Max Gray at The Quarterly Conversation:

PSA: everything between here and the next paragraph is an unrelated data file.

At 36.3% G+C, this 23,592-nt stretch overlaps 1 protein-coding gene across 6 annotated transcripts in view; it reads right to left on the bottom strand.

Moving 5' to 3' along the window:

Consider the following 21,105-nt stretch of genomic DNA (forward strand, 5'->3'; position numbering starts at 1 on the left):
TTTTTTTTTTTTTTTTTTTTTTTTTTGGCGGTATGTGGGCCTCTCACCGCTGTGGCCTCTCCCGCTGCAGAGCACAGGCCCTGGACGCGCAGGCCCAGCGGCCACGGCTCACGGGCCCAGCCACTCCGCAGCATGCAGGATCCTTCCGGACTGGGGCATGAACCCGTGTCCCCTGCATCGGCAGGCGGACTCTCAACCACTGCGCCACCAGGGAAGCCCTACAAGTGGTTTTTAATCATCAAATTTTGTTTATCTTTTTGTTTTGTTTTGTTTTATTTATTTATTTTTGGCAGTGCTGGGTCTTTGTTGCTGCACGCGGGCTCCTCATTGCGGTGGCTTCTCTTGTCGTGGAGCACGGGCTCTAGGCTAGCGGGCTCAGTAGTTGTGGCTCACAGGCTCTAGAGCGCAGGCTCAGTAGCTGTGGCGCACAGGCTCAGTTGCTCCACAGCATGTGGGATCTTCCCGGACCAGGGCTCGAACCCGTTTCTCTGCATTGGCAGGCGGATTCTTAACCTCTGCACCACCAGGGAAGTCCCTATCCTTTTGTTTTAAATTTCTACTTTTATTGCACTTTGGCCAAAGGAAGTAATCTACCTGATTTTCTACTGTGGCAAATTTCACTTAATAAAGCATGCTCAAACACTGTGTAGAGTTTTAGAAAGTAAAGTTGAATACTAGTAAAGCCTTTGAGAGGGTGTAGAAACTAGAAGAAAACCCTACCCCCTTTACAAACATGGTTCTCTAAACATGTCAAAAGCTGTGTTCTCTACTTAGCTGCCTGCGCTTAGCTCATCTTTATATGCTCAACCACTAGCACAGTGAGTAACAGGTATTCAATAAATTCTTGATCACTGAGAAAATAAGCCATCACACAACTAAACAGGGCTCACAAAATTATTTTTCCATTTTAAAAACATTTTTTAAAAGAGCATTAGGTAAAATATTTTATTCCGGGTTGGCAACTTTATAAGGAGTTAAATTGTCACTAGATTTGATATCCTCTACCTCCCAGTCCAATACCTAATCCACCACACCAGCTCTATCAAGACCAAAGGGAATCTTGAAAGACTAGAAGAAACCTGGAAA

“Bloodlines” employs numbered sections, one of Carreira’s favored devices, to divide the poem into a triptych. She uses time and place to distinguish each, taking us from her adolescence in Portugal to early adulthood in New Jersey to the present moment. In the first, the adolescent version of Carreira feels shame about her body—not the first time we encounter, in heartbreaking fashion, the painful self-consciousness of a young narrator—while, at the same time yearning for physical connection. She wants “a God-fearing man,” but she observes that a young neighbor of hers is “a pretty boy.” The end of this section is marked by the advent of menstruation, a hallmark of maturity that doubles as a sign of heritage and hardship. While the neighbor boy collects the material possessions that “make for a good life,” the menstrual signature on the speaker’s bed sheets “promises thorns no bread or gold can dull.” The concrete trappings of health and prosperity are conflated with the promise of a bright future, but “blood,” in all its multi-layered meaning, complicates the simple promise of “bread or gold.” Profoundly, for Carreira, this duality echoes the divided heart of the Portuguese immigrant community in America—one heart striving and struggling forward in its quest for material security and the American Dream, while the other looks backward toward an idealized past that continues to drift further and further out of reach with the passage of time.